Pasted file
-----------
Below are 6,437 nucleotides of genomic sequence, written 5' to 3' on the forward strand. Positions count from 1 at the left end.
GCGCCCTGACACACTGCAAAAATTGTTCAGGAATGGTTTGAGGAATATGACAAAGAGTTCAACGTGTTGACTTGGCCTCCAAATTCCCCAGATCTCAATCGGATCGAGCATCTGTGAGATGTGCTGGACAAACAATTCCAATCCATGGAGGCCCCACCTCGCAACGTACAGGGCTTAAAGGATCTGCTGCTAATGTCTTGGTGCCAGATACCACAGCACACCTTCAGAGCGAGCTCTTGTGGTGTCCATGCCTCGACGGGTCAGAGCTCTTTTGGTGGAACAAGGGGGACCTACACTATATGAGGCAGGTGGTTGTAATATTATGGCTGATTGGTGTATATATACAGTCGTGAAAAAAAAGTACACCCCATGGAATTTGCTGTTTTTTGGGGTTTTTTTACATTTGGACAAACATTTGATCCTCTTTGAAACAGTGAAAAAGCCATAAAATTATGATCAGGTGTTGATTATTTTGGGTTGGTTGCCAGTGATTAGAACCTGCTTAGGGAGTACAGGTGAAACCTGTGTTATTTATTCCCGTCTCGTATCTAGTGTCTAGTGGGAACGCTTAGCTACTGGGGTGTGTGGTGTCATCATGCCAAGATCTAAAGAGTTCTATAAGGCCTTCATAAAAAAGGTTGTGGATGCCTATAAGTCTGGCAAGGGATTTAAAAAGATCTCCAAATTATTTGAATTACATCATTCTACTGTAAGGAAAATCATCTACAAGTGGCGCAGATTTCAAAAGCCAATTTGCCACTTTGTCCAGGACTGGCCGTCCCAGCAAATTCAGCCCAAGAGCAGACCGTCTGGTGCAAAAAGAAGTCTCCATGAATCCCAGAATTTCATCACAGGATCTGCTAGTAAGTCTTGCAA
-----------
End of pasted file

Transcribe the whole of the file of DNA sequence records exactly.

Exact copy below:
Below are 6,437 nucleotides of genomic sequence, written 5' to 3' on the forward strand. Positions count from 1 at the left end.
GCGCCCTGACACACTGCAAAAATTGTTCAGGAATGGTTTGAGGAATATGACAAAGAGTTCAACGTGTTGACTTGGCCTCCAAATTCCCCAGATCTCAATCGGATCGAGCATCTGTGAGATGTGCTGGACAAACAATTCCAATCCATGGAGGCCCCACCTCGCAACGTACAGGGCTTAAAGGATCTGCTGCTAATGTCTTGGTGCCAGATACCACAGCACACCTTCAGAGCGAGCTCTTGTGGTGTCCATGCCTCGACGGGTCAGAGCTCTTTTGGTGGAACAAGGGGGACCTACACTATATGAGGCAGGTGGTTGTAATATTATGGCTGATTGGTGTATATATACAGTCGTGAAAAAAAAGTACACCCCATGGAATTTGCTGTTTTTTGGGGTTTTTTTACATTTGGACAAACATTTGATCCTCTTTGAAACAGTGAAAAAGCCATAAAATTATGATCAGGTGTTGATTATTTTGGGTTGGTTGCCAGTGATTAGAACCTGCTTAGGGAGTACAGGTGAAACCTGTGTTATTTATTCCCGTCTCGTATCTAGTGTCTAGTGGGAACGCTTAGCTACTGGGGTGTGTGGTGTCATCATGCCAAGATCTAAAGAGTTCTATAAGGCCTTCATAAAAAAGGTTGTGGATGCCTATAAGTCTGGCAAGGGATTTAAAAAGATCTCCAAATTATTTGAATTACATCATTCTACTGTAAGGAAAATCATCTACAAGTGGCGCAGATTTCAAAAGCCAATTTGCCACTTTGTCCAGGACTGGCCGTCCCAGCAAATTCAGCCCAAGAGCAGACCGTCTGGTGCAAAAAGAAGTCTCCATGAATCCCAGAATTTCATCACAGGATCTGCTAGTAAGTCTTGCAA